OSAGE COUNTY — Osage County Health Department (OCHD) Administrator Kim Sallin and Osage County Sheriff Mike Bonham told commissioners last week they were aware of threats to mail …
OSAGE COUNTY — Osage County Health Department (OCHD) Administrator Kim Sallin and Osage County Sheriff Mike Bonham told commissioners last week they were aware of threats to mail fentanyl and other powdered drugs to government offices.
Bonham explained that on Thursday, Nov. 9, suspicious letters were sent — including some containing fentanyl — to elections offices in at least five states during the week, delaying the counting of ballots in some local races in the latest instance of threats faced by election workers around the country.
The letters were sent to election offices in the presidential battlegrounds of Georgia and Nevada, as well as California, Oregon, and Washington, with some intercepted before they arrived. Four of the letters contained fentanyl, the FBI and U.S. Postal Inspection Service reported in a statement to elections officials Thursday.
“Law enforcement is working diligently to intercept any additional letters before they are delivered,” the statement noted.
Bonham said that according to the Associated Press, Pierce County Auditor’s Office in Tacoma, Wash., released images of the letter it received, showing it had been postmarked in Portland, Ore., and read in part, “End elections now.”
In Seattle, King County Elections Director Julie Wise said that letter appeared to be the same one her office received — and that it was “very similar” to one King County received during the August primary, which also contained fentanyl.
Bonham said his office was sent a notice of the activity and passed it along to the elected officials in the county. “Out of an abundance of caution, we recommend that the clerk’s office open the mail with a letter opener and gloves,” he added. “If you see a white powdery substance, say, ‘I don’t think that’s normal.’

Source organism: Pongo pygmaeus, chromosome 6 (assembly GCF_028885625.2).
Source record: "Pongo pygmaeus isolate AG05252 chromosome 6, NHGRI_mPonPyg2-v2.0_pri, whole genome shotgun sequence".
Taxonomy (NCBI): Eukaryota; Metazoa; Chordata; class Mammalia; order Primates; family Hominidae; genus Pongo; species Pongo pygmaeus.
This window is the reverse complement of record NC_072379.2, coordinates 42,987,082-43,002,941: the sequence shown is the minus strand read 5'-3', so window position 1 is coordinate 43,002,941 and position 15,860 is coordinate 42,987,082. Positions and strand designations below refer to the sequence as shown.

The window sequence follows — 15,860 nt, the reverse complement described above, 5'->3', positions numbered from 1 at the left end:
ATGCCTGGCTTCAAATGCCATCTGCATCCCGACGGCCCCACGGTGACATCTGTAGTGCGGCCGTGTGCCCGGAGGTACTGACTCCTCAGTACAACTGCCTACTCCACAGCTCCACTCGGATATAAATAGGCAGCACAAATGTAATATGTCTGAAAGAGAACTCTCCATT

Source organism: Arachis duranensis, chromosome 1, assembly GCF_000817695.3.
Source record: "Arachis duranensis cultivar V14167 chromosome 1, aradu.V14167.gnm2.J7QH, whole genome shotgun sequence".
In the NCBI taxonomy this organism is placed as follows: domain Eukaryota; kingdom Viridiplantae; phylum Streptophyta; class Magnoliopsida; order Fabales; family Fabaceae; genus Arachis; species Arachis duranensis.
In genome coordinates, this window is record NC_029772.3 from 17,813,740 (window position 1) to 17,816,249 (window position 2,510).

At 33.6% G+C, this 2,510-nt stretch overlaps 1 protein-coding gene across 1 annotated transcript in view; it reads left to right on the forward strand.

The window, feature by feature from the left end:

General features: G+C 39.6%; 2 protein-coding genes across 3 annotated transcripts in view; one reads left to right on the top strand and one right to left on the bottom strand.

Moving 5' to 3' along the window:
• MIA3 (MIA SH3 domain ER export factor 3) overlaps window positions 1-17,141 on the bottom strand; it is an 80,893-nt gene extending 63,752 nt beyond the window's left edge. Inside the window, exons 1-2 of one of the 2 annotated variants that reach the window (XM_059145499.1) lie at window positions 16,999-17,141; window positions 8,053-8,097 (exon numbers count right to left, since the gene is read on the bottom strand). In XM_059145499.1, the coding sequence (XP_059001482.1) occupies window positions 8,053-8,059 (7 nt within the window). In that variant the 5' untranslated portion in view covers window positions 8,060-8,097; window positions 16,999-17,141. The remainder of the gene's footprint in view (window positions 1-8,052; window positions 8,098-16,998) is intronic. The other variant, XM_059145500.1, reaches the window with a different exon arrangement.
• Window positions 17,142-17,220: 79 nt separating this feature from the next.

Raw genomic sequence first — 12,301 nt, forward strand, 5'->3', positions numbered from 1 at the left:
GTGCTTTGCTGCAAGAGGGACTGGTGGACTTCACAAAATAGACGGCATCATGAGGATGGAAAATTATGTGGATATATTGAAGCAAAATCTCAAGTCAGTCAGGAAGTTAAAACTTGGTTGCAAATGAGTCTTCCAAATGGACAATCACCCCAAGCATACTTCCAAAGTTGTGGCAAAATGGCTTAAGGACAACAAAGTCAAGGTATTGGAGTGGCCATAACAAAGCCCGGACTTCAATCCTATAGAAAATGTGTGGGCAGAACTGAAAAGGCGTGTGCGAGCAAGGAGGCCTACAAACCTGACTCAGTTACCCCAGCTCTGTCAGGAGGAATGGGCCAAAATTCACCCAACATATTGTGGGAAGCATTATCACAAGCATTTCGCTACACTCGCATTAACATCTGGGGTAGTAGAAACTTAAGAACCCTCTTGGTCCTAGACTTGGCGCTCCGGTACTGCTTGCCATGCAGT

We also would recommend everyone be trained in the use of Narcan and have it available.”
Osage County Health Department (OCHD) Administrator Kim Sallin is prepared to offer supplies of Naloxone, commonly known as Narcan, a simple nasal spray that blocks the effects of opioid overdoses long enough to get medical help for a victim. “It’s available at the OCHD for anybody who wants it,” said Sallin told commissioners last week.
Both urged employees in all offices to be vigilant, especially those handling heavy mail volume. Departments accustomed to dealing with contentious constituents, like the Assessor’s Office, the Collector’s Office, and election authorities, should stay as alert as possible.
The detection of fentanyl is critical to the incident response; only personnel specifically trained to perform field-testing should perform the testing wearing appropriate personal protective equipment, and the sheriff recommended everyone avoid performing tasks or operations that may aerosolize the suspected substance.
Bonham noted that inhalation of powders or aerosols, mucous membrane contact, ingestion, or exposure secondary to a break in the skin (for example, a needle stick) present the greatest concern for exposure.
Any of these exposure routes can potentially result in a variety of symptoms that can include the rapid onset of life-threatening respiratory depression. Skin contact is also a potential exposure method. Still, it is not likely to lead to overdose unless exposures are to liquid or powder over an extended period. Brief skin contact with illicit fentanyl is not expected to lead to toxic effects, provided any visible contamination is promptly removed.
Bonham and Sallin said they will remain vigilant in case of exposure. Anyone noting a letter with a white powder should contact the sheriff’s office immediately.